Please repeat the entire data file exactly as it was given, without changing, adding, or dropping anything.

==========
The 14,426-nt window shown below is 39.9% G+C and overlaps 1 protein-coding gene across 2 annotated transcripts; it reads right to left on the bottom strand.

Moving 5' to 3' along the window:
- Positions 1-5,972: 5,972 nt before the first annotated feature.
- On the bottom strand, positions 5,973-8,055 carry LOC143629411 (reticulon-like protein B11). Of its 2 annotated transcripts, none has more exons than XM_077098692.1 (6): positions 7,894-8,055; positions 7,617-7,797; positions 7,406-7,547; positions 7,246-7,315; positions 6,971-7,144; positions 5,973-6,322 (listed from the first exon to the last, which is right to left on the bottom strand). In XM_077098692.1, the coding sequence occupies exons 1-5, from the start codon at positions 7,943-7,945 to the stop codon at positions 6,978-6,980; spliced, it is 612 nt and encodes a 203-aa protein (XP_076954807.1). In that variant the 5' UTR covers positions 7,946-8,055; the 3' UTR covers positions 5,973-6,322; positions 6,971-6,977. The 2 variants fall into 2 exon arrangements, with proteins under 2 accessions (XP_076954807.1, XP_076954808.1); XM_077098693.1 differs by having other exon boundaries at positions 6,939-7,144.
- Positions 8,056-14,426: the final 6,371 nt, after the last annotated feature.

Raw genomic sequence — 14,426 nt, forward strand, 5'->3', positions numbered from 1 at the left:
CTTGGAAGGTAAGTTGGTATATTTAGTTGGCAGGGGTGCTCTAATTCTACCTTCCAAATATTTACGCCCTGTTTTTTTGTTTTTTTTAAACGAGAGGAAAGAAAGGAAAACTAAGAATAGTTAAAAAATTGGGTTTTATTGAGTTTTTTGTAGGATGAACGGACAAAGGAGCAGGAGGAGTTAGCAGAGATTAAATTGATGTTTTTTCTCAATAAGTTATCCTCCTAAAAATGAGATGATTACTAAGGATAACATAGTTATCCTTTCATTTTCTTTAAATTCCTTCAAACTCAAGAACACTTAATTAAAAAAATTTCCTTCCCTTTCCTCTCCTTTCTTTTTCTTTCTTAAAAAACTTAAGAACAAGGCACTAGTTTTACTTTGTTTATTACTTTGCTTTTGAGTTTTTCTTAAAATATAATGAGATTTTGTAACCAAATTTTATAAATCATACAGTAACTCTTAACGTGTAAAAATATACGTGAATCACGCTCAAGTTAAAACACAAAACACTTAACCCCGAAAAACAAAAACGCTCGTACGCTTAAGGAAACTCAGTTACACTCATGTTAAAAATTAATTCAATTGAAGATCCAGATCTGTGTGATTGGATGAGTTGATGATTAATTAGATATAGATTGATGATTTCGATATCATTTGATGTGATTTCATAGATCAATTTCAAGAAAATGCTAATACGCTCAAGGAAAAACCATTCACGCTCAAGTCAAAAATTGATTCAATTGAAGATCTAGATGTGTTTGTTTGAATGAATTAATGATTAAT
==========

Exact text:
The 14,426-nt window shown below is 39.9% G+C and overlaps 1 protein-coding gene across 2 annotated transcripts; it reads right to left on the bottom strand.

Moving 5' to 3' along the window:
- Positions 1-5,972: 5,972 nt before the first annotated feature.
- On the bottom strand, positions 5,973-8,055 carry LOC143629411 (reticulon-like protein B11). Of its 2 annotated transcripts, none has more exons than XM_077098692.1 (6): positions 7,894-8,055; positions 7,617-7,797; positions 7,406-7,547; positions 7,246-7,315; positions 6,971-7,144; positions 5,973-6,322 (listed from the first exon to the last, which is right to left on the bottom strand). In XM_077098692.1, the coding sequence occupies exons 1-5, from the start codon at positions 7,943-7,945 to the stop codon at positions 6,978-6,980; spliced, it is 612 nt and encodes a 203-aa protein (XP_076954807.1). In that variant the 5' UTR covers positions 7,946-8,055; the 3' UTR covers positions 5,973-6,322; positions 6,971-6,977. The 2 variants fall into 2 exon arrangements, with proteins under 2 accessions (XP_076954807.1, XP_076954808.1); XM_077098693.1 differs by having other exon boundaries at positions 6,939-7,144.
- Positions 8,056-14,426: the final 6,371 nt, after the last annotated feature.

Raw genomic sequence — 14,426 nt, forward strand, 5'->3', positions numbered from 1 at the left:
CTTGGAAGGTAAGTTGGTATATTTAGTTGGCAGGGGTGCTCTAATTCTACCTTCCAAATATTTACGCCCTGTTTTTTTGTTTTTTTTAAACGAGAGGAAAGAAAGGAAAACTAAGAATAGTTAAAAAATTGGGTTTTATTGAGTTTTTTGTAGGATGAACGGACAAAGGAGCAGGAGGAGTTAGCAGAGATTAAATTGATGTTTTTTCTCAATAAGTTATCCTCCTAAAAATGAGATGATTACTAAGGATAACATAGTTATCCTTTCATTTTCTTTAAATTCCTTCAAACTCAAGAACACTTAATTAAAAAAATTTCCTTCCCTTTCCTCTCCTTTCTTTTTCTTTCTTAAAAAACTTAAGAACAAGGCACTAGTTTTACTTTGTTTATTACTTTGCTTTTGAGTTTTTCTTAAAATATAATGAGATTTTGTAACCAAATTTTATAAATCATACAGTAACTCTTAACGTGTAAAAATATACGTGAATCACGCTCAAGTTAAAACACAAAACACTTAACCCCGAAAAACAAAAACGCTCGTACGCTTAAGGAAACTCAGTTACACTCATGTTAAAAATTAATTCAATTGAAGATCCAGATCTGTGTGATTGGATGAGTTGATGATTAATTAGATATAGATTGATGATTTCGATATCATTTGATGTGATTTCATAGATCAATTTCAAGAAAATGCTAATACGCTCAAGGAAAAACCATTCACGCTCAAGTCAAAAATTGATTCAATTGAAGATCTAGATGTGTTTGTTTGAATGAATTAATGATTAAT